In a move winning the praise of public health leaders, Health and Human Services (HHS) Secretary Tom Price, MD, announced Brenda Fitzgerald, MD, an obstetrician-gynecologist who has deep public health experience, as director of the Centers for Disease Control and Prevention (CDC).
Fitzgerald was also named administrator of the Agency for Toxic Substances and Disease Registry. She becomes the CDC's 17th director, replacing Anne Schuchat, MD, who has served as acting director since January when Tom Frieden, MD, MPH, stepped down at the end of the Obama Administration.
"Having known Dr. Fitzgerald for many years, I know that she has a deep appreciation and understanding of medicine, public health, policy and leadership—all qualities that will prove vital as she leads the CDC in its work to protect America’s health 24/7," said Price, also a Georgia native, in an HHS statement.
Fitzgerald has been commissioner of the Georgia Department of Public Health and a state health officer for the past 6 years and is president-elect of the Association of State and Territorial Health Officials (ASTHO). She had practiced medicine for 30 years and was a health policy advisor to two Republican Congress members from Georgia.
She holds a Bachelor's degree in microbiology and received her medical degree from Emory University School of Medicine, where she also completed her postgraduate training and taught clinical medicine. She is a Major in the US Air Force, having served at Wurtsmith Air Force Strategic Air Command Base in Michigan and at Andrews Air Force Base in Washington, DC.
Schuchat will return to her role as CDC principal deputy director, the Price said. "We thank Dr. Schuchat and her team for their dedication in our public health efforts to keep Americans safe and for their work to ensure a seamless transition."
A strong choice
Several public health leaders gave the Trump Administration's CDC pick high marks. Scott Becker, executive director at the Association of Public Health Laboratories (APHL), told CIDRAP News that Fitzgerald is a "strong choice" for CDC director. "She has the state health experience and proven dedication to public health to lead CDC in the coming years."
Georges Benjamin, MD, executive director of the American Public Health Association (APHA), also said Fitzgerald is a good choice to lead the CDC.
In a statement, he said from her work as a practicing obstetrician-gynecologist to her time as Georgia's public health commissioner, Fitzgerald is "more than prepared to face the health challenges of our time, including climate change, Zika, Ebola, and our growing burden of chronic disease."
He said she has shown tremendous leadership in the fields of maternal and child health, making early childhood development a priority throughout her work in Georgia. "The American Public Health Association looks forward to engaging with her on pressing actions including addressing health inequities, preparing and training the public health workforce, and educating the public on prevention," Benjamin added.
Tough budget challenges ahead
John Auerbach, president and chief executive officer with Trust for America's Health (TFAH), a nonprofit health advocacy group based in Washington, DC, knows Fitzgerald from from when he worked at the CDC in governmental relations. He called Fitzgerald an excellent choice who has been distinguished leader at the national level, including issues involving emergency preparedness, chronic diseases, and infectious diseases.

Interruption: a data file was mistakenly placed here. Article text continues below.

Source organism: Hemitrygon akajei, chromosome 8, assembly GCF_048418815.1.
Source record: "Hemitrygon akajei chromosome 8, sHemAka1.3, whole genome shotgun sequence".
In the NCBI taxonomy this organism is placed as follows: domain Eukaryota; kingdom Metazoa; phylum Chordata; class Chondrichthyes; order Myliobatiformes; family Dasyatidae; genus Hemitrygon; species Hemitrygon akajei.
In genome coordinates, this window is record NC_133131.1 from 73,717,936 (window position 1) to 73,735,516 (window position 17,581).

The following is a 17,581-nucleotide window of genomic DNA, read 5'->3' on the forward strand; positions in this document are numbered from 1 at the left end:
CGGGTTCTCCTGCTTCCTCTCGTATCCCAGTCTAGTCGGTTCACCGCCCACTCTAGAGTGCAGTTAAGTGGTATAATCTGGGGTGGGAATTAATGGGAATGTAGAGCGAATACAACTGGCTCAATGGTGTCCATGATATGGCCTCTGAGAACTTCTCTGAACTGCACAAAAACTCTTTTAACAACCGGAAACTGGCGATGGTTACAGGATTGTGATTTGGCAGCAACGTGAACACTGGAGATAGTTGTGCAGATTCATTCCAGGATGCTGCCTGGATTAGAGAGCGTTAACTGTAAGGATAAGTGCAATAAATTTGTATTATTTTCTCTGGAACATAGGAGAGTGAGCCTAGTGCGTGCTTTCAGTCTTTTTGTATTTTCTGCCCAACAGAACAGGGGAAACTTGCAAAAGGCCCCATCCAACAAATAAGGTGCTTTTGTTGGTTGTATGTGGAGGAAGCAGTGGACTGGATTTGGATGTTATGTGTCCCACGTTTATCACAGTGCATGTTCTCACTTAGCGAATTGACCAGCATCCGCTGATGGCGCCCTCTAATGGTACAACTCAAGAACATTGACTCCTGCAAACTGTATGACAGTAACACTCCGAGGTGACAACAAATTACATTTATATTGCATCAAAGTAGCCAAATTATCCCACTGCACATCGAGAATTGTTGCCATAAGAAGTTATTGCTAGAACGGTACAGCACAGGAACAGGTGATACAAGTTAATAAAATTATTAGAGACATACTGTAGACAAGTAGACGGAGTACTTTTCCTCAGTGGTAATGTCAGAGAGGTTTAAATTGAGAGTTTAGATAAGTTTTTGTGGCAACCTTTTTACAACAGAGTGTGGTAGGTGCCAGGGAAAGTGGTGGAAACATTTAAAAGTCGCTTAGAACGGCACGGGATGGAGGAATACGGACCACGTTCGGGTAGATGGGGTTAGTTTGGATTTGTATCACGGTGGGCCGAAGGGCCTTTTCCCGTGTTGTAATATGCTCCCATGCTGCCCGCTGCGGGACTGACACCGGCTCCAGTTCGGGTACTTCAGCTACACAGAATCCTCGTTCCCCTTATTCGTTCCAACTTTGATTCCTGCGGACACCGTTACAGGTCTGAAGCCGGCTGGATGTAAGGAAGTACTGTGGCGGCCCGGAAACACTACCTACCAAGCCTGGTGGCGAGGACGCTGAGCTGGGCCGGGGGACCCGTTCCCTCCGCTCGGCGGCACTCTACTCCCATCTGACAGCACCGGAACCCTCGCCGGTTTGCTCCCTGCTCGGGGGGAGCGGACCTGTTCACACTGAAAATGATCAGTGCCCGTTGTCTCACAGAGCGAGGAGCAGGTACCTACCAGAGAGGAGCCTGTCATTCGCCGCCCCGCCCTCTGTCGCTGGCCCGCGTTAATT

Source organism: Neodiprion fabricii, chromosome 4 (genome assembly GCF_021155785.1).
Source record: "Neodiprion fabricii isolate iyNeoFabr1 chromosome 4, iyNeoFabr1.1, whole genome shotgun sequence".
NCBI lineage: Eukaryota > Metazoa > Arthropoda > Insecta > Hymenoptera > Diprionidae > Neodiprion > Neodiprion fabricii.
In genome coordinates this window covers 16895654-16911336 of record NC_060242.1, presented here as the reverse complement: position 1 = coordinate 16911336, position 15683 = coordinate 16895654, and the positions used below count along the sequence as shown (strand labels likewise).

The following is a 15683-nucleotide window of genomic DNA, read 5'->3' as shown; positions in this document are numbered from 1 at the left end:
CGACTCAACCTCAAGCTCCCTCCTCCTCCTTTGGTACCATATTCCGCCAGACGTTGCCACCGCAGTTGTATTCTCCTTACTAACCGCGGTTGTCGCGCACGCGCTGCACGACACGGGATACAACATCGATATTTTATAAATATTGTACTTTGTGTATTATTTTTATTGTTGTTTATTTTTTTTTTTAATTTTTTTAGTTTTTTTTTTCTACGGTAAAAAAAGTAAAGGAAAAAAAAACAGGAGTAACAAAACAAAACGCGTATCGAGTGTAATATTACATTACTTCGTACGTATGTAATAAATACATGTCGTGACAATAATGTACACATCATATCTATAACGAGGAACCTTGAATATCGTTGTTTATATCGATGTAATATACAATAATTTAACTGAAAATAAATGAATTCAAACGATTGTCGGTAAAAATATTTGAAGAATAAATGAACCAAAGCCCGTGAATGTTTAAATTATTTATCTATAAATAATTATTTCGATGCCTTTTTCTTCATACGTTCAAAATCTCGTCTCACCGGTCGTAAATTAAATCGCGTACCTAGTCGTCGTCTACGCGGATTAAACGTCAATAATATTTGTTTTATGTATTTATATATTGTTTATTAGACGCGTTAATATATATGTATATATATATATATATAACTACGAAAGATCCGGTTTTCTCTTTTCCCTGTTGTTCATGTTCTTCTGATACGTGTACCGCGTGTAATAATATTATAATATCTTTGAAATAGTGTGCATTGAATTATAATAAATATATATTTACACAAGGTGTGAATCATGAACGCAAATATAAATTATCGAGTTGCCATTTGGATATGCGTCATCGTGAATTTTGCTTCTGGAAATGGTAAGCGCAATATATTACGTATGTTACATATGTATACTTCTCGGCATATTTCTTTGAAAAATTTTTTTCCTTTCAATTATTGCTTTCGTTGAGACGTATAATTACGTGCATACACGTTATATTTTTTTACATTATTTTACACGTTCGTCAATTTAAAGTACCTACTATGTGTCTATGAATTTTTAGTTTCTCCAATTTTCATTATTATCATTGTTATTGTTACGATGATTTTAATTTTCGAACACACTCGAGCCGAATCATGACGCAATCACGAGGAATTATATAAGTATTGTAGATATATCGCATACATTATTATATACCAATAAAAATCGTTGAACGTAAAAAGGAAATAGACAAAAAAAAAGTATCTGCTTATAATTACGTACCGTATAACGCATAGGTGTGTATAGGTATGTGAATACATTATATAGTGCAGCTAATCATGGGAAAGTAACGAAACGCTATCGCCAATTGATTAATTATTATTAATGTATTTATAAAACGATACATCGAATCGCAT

CDC directors play a pivotal role and face tough challenges in any presidential administration, and Frieden came on board during the 2009 H1N1 pandemic and handled other public health crises, including the Ebola and Zika outbreaks.
Auerbach said Fitzgerald comes on board at CDC at a challenging time as the agency faces budget pressures, with President Trump proposing a 17% cut to CDC's budget with an additional 12% in funding facing the chopping block if the Affordable Care Act is repealed. Taken together, the cuts would be devastating to the nation's health and increase the number of preventable illnesses and deaths, he added. "One of her first challenges will be to defend the CDC budget."
Vaccine proponent, infectious disease ally
William Powderly, MD, president of the Infectious Diseases Society of America (IDSA), in a statement today congratulated Fitzgerald on her appointment and said she comes to the CDC at a critical time when strong federal leadership is needed to protect patients and communities from the impact of the opioid crisis on HIV and hepatitis C transmission, rising antimicrobial resistance rates, outbreaks of measles and other vaccine-preventable diseases, and emerging and reemerging diseases that have pandemic potential.
He said during Fitzgerald's time as ASTHO's president-elect she called for robust support of epidemiology and lab infrastructure. "We are confident that as an obstetrics specialist, she understands the importance of well-resourced and evidence-based responses to Zika as well as other vector-borne diseases," Powderly said.
"We appreciate that she has voice strong support for the value of vaccines, and led efforts to raise rates of childhood immunizations," he said, adding that she has first-hand experience responding to global health threats when healthcare workers sickened in West Africa's Ebola outbreak were flown to Georgia for treatment.
Powderly voiced concerns, however, that Fitzgerald will resources and support Fitzgerald will have as she takes the helm at CDC. "IDSA remains deeply concerned about the President’s proposed cuts to nearly all of CDC’s infectious diseases programs that, if enacted, would significantly dismantle our national infrastructure to combat infectious diseases, and we are deeply concerned about efforts to repeal the Prevention and Public Health Fund."
Jul 7 HHS press release